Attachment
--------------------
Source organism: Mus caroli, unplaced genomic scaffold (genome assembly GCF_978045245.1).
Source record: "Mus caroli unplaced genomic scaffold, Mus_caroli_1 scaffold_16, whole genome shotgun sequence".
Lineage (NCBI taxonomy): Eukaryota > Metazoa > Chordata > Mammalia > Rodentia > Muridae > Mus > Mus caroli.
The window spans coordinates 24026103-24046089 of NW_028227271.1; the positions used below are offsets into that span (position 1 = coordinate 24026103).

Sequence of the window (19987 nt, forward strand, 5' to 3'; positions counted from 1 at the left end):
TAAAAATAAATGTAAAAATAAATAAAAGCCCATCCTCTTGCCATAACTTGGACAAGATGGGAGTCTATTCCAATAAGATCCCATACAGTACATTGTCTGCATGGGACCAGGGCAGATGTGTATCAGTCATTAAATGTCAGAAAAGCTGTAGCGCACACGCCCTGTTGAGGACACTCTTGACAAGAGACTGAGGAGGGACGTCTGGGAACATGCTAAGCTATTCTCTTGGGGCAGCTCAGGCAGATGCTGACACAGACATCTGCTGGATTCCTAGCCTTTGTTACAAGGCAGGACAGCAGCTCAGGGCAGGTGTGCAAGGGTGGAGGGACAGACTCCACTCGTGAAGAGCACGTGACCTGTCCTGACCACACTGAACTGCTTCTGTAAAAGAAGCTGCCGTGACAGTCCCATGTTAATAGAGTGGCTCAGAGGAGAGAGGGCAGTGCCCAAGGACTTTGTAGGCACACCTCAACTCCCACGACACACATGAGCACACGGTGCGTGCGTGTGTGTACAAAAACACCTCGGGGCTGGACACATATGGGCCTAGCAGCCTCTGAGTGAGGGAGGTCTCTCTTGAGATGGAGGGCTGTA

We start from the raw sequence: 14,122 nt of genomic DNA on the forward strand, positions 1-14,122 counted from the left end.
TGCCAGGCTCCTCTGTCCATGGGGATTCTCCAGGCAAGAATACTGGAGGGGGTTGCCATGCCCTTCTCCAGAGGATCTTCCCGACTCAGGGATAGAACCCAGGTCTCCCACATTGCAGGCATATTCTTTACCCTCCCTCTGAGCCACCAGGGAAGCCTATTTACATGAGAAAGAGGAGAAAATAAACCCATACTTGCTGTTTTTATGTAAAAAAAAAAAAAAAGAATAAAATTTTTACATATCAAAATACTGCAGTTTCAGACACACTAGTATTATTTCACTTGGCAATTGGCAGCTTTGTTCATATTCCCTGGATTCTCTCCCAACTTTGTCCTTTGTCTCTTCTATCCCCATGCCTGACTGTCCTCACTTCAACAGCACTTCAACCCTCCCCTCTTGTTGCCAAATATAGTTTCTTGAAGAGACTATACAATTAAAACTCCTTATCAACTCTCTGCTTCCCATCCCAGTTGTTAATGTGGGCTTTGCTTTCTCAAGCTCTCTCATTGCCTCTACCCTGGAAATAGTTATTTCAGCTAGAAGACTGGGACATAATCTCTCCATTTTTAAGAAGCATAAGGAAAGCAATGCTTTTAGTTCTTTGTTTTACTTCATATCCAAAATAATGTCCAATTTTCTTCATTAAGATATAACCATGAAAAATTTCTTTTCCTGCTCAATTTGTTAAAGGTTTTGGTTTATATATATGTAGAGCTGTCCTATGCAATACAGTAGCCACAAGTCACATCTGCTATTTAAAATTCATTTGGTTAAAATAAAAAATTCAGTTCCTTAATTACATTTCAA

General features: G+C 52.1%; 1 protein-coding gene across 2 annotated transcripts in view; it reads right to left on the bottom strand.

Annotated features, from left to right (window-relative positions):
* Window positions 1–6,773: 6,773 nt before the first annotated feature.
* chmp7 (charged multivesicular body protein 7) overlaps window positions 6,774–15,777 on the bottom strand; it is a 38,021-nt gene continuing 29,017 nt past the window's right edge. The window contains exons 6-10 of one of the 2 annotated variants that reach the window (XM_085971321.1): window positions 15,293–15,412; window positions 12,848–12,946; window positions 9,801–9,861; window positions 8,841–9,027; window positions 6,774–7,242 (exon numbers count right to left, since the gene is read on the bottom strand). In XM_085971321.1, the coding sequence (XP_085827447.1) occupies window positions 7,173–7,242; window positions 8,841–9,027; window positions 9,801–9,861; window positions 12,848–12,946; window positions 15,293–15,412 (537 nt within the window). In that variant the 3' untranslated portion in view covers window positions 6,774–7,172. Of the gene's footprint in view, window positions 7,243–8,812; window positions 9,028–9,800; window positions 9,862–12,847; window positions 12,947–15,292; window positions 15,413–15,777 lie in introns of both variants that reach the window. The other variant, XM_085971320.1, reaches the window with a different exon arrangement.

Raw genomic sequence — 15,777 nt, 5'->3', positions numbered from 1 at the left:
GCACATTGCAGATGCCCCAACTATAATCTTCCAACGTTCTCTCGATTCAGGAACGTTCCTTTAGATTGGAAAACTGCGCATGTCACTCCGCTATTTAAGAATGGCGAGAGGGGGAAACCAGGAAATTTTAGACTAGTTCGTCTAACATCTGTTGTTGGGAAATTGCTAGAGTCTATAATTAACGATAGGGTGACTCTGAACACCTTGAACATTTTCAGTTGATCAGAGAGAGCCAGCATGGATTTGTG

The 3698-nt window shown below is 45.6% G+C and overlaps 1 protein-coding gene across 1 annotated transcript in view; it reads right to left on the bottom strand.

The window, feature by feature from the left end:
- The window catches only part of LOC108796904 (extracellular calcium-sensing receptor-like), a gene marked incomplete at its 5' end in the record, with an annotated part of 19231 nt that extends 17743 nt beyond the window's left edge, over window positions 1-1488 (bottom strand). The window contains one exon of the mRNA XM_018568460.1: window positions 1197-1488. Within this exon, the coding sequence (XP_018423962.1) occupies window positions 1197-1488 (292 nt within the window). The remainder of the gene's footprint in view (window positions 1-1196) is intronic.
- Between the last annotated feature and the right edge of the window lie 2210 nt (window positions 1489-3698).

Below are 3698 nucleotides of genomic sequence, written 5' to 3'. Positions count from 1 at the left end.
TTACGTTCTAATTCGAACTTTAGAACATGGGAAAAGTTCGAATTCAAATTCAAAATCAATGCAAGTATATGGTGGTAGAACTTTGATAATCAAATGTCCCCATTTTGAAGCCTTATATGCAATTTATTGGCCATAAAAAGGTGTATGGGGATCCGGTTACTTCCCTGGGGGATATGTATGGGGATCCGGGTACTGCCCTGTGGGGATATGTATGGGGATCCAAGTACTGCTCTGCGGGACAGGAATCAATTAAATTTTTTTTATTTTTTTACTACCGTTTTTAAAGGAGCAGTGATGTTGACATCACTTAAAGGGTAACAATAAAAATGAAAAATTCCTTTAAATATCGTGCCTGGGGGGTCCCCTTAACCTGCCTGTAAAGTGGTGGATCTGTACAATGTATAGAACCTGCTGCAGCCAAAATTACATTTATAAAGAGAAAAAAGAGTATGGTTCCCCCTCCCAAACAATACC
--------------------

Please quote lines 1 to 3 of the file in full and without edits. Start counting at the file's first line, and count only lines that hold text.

Source organism: Mus caroli, unplaced genomic scaffold (genome assembly GCF_978045245.1).
Source record: "Mus caroli unplaced genomic scaffold, Mus_caroli_1 scaffold_16, whole genome shotgun sequence".
Lineage (NCBI taxonomy): Eukaryota > Metazoa > Chordata > Mammalia > Rodentia > Muridae > Mus > Mus caroli.